Empathy is a skill that can be learnt and the 2023 Read for Empathy collection aims to focus that learning through superb books in order to build a kinder future. The collection is compiled every year by EmpathyLab and a team of twelve judges from libraries, schools and the book world. Here, four of the judges – all librarians – write about the collection.
Young people are affected by so many complex and confusing developments, with the cost-of-living crisis coming hot on the heels of the pandemic, and troubling world issues like war. Reading can help, especially empathy-focused reading.
Connection and community are key to young people’s wellbeing and the 65 books in the Read for Empathy collection are each chosen for their unique contribution to building young people’s empathy awareness and skills.
The Read for Empathy books are all great reads in their own right, but as a collection they can be used by parents, teachers and librarians in in a focused drive to instil empathy values and support profound insights into other lives and experiences.
The Judging Process
From as early as March 2022 books submitted by the publishers started arriving at home. We had to convince our families we hadn’t spent yet more money on books, but were reading and reviewing to assess for empathy!. After time for much reading , difficult decisions had to be made in a series of meetings to flesh out which books might best build young people’s empathy awareness and skills in today’s strange world.
Shaheen reports that, ‘As a new judge on the Empathy Lab team, I did not anticipate the number of books that would be nominated by publishers. Fortunately, my years of reading had prepared me for this moment and, with my speedy reading glasses on, I got to work!. The judging criteria for the collection focused our attention on the empathy elements of the book as well as the overall quality. Our aim was to create a collection that reflects the needs of our children and communities which could be used by casual readers as well as professionals. The judges wide and varied experience allowed us to explore the books in depth and choose those which powerfully tackle key empathy issues.’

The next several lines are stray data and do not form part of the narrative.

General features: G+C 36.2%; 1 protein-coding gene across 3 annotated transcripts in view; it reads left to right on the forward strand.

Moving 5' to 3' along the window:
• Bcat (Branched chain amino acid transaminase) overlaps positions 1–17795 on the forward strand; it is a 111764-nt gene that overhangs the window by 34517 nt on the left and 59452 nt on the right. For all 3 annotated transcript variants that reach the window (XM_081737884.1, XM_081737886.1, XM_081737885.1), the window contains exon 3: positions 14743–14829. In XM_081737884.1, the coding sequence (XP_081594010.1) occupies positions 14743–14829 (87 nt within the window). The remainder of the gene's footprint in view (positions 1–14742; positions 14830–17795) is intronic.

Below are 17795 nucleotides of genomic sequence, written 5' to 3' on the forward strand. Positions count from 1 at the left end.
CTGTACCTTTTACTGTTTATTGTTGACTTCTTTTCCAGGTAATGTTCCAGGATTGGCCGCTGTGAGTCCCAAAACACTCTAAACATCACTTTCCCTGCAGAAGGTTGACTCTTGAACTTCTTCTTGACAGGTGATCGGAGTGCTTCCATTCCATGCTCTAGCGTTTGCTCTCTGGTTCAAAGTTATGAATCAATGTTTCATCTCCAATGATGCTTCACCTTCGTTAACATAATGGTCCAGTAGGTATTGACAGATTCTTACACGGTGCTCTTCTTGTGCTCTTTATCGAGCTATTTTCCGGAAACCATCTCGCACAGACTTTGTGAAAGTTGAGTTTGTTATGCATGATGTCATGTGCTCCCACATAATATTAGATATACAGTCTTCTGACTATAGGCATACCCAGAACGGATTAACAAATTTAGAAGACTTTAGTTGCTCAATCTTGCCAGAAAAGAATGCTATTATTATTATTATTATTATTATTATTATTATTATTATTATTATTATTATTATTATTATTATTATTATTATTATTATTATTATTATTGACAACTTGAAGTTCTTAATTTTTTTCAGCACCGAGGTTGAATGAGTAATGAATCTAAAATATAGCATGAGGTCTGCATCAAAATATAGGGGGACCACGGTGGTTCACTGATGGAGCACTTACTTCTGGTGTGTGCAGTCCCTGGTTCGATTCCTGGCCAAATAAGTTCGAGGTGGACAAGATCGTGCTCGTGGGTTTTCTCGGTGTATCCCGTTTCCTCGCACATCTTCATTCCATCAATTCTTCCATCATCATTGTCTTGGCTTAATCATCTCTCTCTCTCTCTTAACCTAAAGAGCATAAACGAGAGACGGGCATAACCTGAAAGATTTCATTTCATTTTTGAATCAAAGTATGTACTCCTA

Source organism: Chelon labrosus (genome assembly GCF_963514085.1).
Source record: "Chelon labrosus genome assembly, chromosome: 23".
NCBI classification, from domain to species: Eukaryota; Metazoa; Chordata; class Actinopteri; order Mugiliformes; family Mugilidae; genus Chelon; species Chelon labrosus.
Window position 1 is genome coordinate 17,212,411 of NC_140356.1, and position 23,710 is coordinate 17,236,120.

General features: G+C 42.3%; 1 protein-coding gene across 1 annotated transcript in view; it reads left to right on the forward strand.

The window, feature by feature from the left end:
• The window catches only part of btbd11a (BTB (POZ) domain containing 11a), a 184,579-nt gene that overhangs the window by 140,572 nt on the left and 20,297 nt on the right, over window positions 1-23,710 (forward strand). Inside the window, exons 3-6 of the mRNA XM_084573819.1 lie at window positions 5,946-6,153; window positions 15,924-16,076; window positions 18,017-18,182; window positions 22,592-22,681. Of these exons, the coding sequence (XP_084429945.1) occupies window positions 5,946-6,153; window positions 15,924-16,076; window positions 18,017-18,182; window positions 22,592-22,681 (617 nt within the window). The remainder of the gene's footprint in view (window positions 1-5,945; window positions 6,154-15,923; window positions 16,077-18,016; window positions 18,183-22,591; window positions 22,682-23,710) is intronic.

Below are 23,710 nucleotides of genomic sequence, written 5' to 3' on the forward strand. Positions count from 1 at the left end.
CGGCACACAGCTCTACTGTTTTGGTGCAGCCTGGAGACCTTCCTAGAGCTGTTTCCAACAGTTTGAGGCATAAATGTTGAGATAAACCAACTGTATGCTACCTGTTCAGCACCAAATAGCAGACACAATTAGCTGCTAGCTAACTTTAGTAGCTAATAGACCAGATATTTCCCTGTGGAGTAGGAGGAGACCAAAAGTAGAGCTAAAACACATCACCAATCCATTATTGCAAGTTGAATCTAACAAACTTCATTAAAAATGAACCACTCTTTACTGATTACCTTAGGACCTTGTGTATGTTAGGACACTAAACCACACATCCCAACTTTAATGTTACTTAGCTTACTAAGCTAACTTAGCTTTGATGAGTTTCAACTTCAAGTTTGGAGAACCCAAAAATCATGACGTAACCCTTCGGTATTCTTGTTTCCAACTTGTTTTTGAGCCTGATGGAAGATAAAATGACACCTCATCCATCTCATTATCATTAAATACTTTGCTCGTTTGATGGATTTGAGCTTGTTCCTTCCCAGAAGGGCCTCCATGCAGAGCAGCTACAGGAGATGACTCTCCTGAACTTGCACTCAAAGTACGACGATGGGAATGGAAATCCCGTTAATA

The judges are guided by criteria honed by EmpathyLab using a combination of scientific research, and learning from practical work in communities. For instance, judges are asked to look for:
- Expertly crafted characters which readers care about. This is because neuroscience research shows that reading feels vividly real, and identifying with the emotions of book characters helps us build real-life understanding of other people.
- books which challenge the tribal thinking we humans slip so easily into; which explore themes about building understanding between individuals and communities
- Books which can support the development of key empathy skills, especially perspective- taking. The annual collections often feature books in which the characters have different points of view.
- Books which tackle key empathy issues of the day such as refugees or homelessness, and provide insights into other challenging life circumstance like mental illness or disability
The primary collection for 3–11 year-olds consists of 40 books.
A special new section has seven picture books focusing on understanding and sharing one’s emotions, a key aspect of empathy. The River by Tom Percival and Sometimes I’m a baby bear, sometimes I’m a snail by Moira Butterfield and Gwen Millward explore how feelings can rapidly change, and offer strategies to recognise this is normal.